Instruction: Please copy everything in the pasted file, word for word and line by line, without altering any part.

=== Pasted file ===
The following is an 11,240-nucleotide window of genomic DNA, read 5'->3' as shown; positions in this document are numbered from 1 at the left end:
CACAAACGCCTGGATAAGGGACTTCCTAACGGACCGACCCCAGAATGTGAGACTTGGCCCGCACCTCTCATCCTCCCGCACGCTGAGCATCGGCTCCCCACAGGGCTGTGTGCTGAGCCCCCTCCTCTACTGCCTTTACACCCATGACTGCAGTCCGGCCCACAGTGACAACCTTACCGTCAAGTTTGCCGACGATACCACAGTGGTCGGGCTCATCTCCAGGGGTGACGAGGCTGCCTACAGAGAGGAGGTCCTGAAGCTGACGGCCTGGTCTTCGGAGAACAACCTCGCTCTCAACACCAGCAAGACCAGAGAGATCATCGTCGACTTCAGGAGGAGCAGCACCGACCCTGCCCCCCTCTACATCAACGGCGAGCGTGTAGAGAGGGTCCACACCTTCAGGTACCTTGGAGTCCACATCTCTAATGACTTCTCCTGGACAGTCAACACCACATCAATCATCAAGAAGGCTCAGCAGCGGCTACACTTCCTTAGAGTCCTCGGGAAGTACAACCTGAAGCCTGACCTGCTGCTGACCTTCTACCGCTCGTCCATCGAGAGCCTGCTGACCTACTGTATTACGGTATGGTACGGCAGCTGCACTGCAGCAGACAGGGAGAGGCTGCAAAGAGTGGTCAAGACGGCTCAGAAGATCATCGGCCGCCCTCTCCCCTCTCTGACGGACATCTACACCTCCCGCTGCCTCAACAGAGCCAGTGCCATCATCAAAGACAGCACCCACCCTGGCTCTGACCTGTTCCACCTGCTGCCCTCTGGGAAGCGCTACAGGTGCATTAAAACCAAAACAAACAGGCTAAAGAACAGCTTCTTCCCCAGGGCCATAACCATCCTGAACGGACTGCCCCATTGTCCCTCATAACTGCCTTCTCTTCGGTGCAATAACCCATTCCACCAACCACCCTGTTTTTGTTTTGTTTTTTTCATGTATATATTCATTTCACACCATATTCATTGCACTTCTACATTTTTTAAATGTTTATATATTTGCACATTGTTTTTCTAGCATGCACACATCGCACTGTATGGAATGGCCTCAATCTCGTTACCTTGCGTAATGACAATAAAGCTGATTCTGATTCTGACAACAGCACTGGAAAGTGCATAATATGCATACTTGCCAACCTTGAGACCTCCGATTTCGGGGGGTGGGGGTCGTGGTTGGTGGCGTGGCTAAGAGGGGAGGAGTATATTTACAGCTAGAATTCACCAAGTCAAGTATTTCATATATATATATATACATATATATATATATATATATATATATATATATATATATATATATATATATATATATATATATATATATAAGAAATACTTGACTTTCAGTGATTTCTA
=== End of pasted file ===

The following is an 11,240-nucleotide window of genomic DNA, read 5'->3' as shown; positions in this document are numbered from 1 at the left end:
CACAAACGCCTGGATAAGGGACTTCCTAACGGACCGACCCCAGAATGTGAGACTTGGCCCGCACCTCTCATCCTCCCGCACGCTGAGCATCGGCTCCCCACAGGGCTGTGTGCTGAGCCCCCTCCTCTACTGCCTTTACACCCATGACTGCAGTCCGGCCCACAGTGACAACCTTACCGTCAAGTTTGCCGACGATACCACAGTGGTCGGGCTCATCTCCAGGGGTGACGAGGCTGCCTACAGAGAGGAGGTCCTGAAGCTGACGGCCTGGTCTTCGGAGAACAACCTCGCTCTCAACACCAGCAAGACCAGAGAGATCATCGTCGACTTCAGGAGGAGCAGCACCGACCCTGCCCCCCTCTACATCAACGGCGAGCGTGTAGAGAGGGTCCACACCTTCAGGTACCTTGGAGTCCACATCTCTAATGACTTCTCCTGGACAGTCAACACCACATCAATCATCAAGAAGGCTCAGCAGCGGCTACACTTCCTTAGAGTCCTCGGGAAGTACAACCTGAAGCCTGACCTGCTGCTGACCTTCTACCGCTCGTCCATCGAGAGCCTGCTGACCTACTGTATTACGGTATGGTACGGCAGCTGCACTGCAGCAGACAGGGAGAGGCTGCAAAGAGTGGTCAAGACGGCTCAGAAGATCATCGGCCGCCCTCTCCCCTCTCTGACGGACATCTACACCTCCCGCTGCCTCAACAGAGCCAGTGCCATCATCAAAGACAGCACCCACCCTGGCTCTGACCTGTTCCACCTGCTGCCCTCTGGGAAGCGCTACAGGTGCATTAAAACCAAAACAAACAGGCTAAAGAACAGCTTCTTCCCCAGGGCCATAACCATCCTGAACGGACTGCCCCATTGTCCCTCATAACTGCCTTCTCTTCGGTGCAATAACCCATTCCACCAACCACCCTGTTTTTGTTTTGTTTTTTTCATGTATATATTCATTTCACACCATATTCATTGCACTTCTACATTTTTTAAATGTTTATATATTTGCACATTGTTTTTCTAGCATGCACACATCGCACTGTATGGAATGGCCTCAATCTCGTTACCTTGCGTAATGACAATAAAGCTGATTCTGATTCTGACAACAGCACTGGAAAGTGCATAATATGCATACTTGCCAACCTTGAGACCTCCGATTTCGGGGGGTGGGGGTCGTGGTTGGTGGCGTGGCTAAGAGGGGAGGAGTATATTTACAGCTAGAATTCACCAAGTCAAGTATTTCATATATATATATATACATATATATATATATATATATATATATATATATATATATATATATATATATATATATATATATATATATAAGAAATACTTGACTTTCAGTGATTTCTA